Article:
The team’s most valuable reliever (Brad Ziegler) hasn’t played for them in over a month, their second-most valuable relievers (Tyler Wagner and Andrew Chafin) have been on the DL for a long time. They’ve got a bunch of dudes who are mostly not very good and it’s looking more and more like the team will need to rebuild the bullpen if they want to be taken seriously next year.

The Wins

Catcher, first base, second base, third base and center field are all set. There’s a core here that’s capable of buoying the offense. Many teams around the league are in far worse spots offensively, and with Chase Field providing a boost, the offense should be alright.

The Losses

There’s a lot to be done on the defensive side of the game. The corner outfield spots have been brutal, and it’s not a surprise that the outfield is the worst in the majors, just as I wrote early this season. The pitching staff needs all the help it can get and with plenty of big outfields to patrol, there’s a big incentive for the team to employ some more-capable corner outfielders. Shortstop provides it’s own challenges, but if they can keep getting good defense there, the team may choose to fight its battles elsewhere.

The starting staff is full of question marks, and for good reason. Something has to change and now would be a great time for the team to prove they are capable of fixing a starter or two. While some struggles were unforeseen, it’s the Diamondbacks’ responsibilities to fix those struggles. That’s what coaches get paid for. The relief side of the equation is a little more straightforward — they’re just short on talent after trading Ziegler and Tyler Clippard. They need more arms and better arms here. That’ll likely take some investment this winter.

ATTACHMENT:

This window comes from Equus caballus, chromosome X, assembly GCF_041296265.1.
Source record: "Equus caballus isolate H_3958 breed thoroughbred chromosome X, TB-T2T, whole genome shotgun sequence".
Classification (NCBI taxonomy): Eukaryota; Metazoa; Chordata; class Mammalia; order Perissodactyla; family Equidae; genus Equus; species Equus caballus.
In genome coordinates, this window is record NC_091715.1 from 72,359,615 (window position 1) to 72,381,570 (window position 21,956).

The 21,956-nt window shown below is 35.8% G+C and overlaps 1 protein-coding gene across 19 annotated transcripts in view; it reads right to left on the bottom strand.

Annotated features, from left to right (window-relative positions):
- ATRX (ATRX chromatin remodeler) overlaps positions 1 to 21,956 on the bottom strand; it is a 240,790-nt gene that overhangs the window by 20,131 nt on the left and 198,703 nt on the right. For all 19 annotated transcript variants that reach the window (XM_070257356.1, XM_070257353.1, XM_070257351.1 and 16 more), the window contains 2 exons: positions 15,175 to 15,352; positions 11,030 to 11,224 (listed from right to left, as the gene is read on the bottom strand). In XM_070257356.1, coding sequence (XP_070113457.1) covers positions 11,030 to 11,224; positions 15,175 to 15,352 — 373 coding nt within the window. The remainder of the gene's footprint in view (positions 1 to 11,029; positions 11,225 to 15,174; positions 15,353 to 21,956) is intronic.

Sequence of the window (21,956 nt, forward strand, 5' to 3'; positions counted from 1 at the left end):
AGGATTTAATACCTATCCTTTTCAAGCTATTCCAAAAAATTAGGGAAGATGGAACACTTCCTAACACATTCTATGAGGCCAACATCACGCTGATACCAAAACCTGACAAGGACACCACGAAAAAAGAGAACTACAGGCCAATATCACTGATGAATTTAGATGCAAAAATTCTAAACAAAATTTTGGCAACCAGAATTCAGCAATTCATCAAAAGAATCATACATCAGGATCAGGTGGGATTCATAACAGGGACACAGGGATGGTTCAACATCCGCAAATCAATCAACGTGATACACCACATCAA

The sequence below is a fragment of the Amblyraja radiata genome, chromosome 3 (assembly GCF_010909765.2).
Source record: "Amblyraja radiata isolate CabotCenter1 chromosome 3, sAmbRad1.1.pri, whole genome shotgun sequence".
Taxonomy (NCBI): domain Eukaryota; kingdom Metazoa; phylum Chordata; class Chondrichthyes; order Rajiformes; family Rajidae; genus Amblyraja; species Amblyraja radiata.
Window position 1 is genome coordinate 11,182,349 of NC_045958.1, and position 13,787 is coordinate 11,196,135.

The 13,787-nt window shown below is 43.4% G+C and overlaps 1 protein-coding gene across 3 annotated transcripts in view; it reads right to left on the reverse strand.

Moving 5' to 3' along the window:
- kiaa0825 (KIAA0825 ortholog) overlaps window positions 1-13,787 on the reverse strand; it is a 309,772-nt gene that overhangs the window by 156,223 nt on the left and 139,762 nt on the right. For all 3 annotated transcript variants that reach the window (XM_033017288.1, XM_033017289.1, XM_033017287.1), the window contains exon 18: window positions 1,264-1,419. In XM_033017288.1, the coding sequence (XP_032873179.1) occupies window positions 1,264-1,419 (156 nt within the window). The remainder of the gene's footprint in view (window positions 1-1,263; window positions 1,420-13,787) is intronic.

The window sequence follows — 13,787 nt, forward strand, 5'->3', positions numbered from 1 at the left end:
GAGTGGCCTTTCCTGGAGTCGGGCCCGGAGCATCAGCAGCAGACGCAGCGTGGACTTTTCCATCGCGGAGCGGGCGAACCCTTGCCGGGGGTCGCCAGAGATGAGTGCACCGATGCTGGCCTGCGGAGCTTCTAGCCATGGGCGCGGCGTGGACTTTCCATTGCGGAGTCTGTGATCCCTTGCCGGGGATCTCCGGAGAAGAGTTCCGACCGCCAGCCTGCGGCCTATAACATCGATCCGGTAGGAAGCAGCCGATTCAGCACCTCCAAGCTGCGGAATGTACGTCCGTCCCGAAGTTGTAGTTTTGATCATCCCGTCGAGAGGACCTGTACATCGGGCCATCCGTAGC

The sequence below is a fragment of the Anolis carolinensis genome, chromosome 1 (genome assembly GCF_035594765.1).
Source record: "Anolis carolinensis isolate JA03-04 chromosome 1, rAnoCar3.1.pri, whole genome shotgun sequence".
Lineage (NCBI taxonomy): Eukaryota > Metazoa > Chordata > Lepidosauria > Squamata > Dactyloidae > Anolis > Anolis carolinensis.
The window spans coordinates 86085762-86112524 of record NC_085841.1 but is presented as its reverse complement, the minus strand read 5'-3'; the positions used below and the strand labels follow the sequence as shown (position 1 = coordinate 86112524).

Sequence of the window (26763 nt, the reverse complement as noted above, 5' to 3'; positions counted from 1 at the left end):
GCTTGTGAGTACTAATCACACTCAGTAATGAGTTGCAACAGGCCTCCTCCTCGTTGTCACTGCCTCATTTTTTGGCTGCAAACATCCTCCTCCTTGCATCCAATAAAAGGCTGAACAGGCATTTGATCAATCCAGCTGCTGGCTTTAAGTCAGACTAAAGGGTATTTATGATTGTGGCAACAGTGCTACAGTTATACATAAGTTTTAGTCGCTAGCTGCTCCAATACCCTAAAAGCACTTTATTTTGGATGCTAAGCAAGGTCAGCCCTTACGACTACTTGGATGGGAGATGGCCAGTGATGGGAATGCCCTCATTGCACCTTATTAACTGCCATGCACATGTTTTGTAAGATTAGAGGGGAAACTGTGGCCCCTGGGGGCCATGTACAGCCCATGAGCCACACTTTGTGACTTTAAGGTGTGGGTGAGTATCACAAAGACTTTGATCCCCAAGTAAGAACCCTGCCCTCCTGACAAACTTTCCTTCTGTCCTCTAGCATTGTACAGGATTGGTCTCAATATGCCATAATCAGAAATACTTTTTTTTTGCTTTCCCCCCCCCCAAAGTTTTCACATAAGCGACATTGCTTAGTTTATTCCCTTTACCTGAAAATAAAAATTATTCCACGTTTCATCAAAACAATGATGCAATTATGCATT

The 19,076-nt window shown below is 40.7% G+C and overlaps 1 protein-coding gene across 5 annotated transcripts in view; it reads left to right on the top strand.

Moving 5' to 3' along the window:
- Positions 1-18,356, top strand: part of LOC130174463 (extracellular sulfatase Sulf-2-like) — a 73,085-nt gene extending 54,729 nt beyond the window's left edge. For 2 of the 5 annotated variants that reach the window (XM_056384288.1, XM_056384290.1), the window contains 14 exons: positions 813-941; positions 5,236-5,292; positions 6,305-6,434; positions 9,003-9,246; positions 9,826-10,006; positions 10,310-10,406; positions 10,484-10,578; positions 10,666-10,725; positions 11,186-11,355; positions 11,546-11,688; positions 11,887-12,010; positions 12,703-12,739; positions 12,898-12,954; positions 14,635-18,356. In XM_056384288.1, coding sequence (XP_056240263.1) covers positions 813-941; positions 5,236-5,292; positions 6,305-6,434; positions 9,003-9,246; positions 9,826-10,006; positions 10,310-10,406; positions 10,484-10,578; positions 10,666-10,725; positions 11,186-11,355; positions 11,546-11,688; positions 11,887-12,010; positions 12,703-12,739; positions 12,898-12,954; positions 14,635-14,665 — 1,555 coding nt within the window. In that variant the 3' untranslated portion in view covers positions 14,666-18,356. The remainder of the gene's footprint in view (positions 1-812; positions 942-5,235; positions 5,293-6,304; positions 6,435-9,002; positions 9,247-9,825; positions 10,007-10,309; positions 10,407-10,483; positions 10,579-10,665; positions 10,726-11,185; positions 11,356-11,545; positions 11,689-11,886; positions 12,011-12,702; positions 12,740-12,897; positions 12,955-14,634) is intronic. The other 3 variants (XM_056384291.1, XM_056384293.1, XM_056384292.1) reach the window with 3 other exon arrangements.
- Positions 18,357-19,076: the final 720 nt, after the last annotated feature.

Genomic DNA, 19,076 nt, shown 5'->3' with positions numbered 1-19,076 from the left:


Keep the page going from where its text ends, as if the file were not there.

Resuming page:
If you were to choose, which is the biggest priority for the team this winter?

Which should be the Diamondbacks' biggest priority this winter?

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10 Responses to Time for a Checkup

  1. Larry Person says:

    I’d like to see a humidor and a new pitching coach. I think Chase Field has become the new Coors Field, and all pitchers will struggle here and post inflated ERAs. Maybe a humidor will offset that reality slightly. As for the new pitching coach…something is wrong with the coaching when every single pitcher goes south in the same year the coach arrives. Going into the season, I thought $200M would fix last year’s starting debacle, and also thought there were enough talented young arms in the bullpen that at least a few of them would take that last big step up to bullpen elite. None of that happened. I don’t think that means the entire staff are bums. I think it means the pitching coach failed miserably.